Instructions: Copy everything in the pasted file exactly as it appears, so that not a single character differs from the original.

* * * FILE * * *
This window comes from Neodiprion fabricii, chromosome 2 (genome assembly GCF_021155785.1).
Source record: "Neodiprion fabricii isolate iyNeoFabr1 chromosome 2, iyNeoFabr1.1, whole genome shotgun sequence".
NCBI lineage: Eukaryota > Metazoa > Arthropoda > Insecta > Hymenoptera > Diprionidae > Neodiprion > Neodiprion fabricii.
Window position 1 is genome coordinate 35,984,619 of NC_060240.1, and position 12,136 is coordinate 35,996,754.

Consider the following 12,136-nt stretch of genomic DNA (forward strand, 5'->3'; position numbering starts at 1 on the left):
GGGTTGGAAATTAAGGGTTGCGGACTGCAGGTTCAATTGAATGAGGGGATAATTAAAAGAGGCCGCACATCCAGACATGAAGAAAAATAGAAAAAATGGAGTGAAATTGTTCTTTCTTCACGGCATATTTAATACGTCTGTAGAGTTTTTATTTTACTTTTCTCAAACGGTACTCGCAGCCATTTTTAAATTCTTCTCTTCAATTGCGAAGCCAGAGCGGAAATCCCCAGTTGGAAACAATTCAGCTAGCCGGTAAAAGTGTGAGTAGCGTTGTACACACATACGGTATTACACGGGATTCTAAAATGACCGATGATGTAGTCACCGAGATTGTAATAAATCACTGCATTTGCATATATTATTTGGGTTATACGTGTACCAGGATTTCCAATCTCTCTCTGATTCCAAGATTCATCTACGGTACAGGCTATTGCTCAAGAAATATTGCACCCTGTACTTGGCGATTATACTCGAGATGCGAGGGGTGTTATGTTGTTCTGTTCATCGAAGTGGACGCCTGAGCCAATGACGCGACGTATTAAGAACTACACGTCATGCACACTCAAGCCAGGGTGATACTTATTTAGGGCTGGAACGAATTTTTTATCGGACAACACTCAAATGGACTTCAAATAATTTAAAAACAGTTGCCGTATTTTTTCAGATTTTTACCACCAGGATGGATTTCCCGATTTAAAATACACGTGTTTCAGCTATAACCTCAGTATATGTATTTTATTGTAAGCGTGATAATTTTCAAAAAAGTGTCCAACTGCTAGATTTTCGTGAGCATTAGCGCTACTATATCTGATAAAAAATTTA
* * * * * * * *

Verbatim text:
This window comes from Neodiprion fabricii, chromosome 2 (genome assembly GCF_021155785.1).
Source record: "Neodiprion fabricii isolate iyNeoFabr1 chromosome 2, iyNeoFabr1.1, whole genome shotgun sequence".
NCBI lineage: Eukaryota > Metazoa > Arthropoda > Insecta > Hymenoptera > Diprionidae > Neodiprion > Neodiprion fabricii.
Window position 1 is genome coordinate 35,984,619 of NC_060240.1, and position 12,136 is coordinate 35,996,754.

Consider the following 12,136-nt stretch of genomic DNA (forward strand, 5'->3'; position numbering starts at 1 on the left):
GGGTTGGAAATTAAGGGTTGCGGACTGCAGGTTCAATTGAATGAGGGGATAATTAAAAGAGGCCGCACATCCAGACATGAAGAAAAATAGAAAAAATGGAGTGAAATTGTTCTTTCTTCACGGCATATTTAATACGTCTGTAGAGTTTTTATTTTACTTTTCTCAAACGGTACTCGCAGCCATTTTTAAATTCTTCTCTTCAATTGCGAAGCCAGAGCGGAAATCCCCAGTTGGAAACAATTCAGCTAGCCGGTAAAAGTGTGAGTAGCGTTGTACACACATACGGTATTACACGGGATTCTAAAATGACCGATGATGTAGTCACCGAGATTGTAATAAATCACTGCATTTGCATATATTATTTGGGTTATACGTGTACCAGGATTTCCAATCTCTCTCTGATTCCAAGATTCATCTACGGTACAGGCTATTGCTCAAGAAATATTGCACCCTGTACTTGGCGATTATACTCGAGATGCGAGGGGTGTTATGTTGTTCTGTTCATCGAAGTGGACGCCTGAGCCAATGACGCGACGTATTAAGAACTACACGTCATGCACACTCAAGCCAGGGTGATACTTATTTAGGGCTGGAACGAATTTTTTATCGGACAACACTCAAATGGACTTCAAATAATTTAAAAACAGTTGCCGTATTTTTTCAGATTTTTACCACCAGGATGGATTTCCCGATTTAAAATACACGTGTTTCAGCTATAACCTCAGTATATGTATTTTATTGTAAGCGTGATAATTTTCAAAAAAGTGTCCAACTGCTAGATTTTCGTGAGCATTAGCGCTACTATATCTGATAAAAAATTTA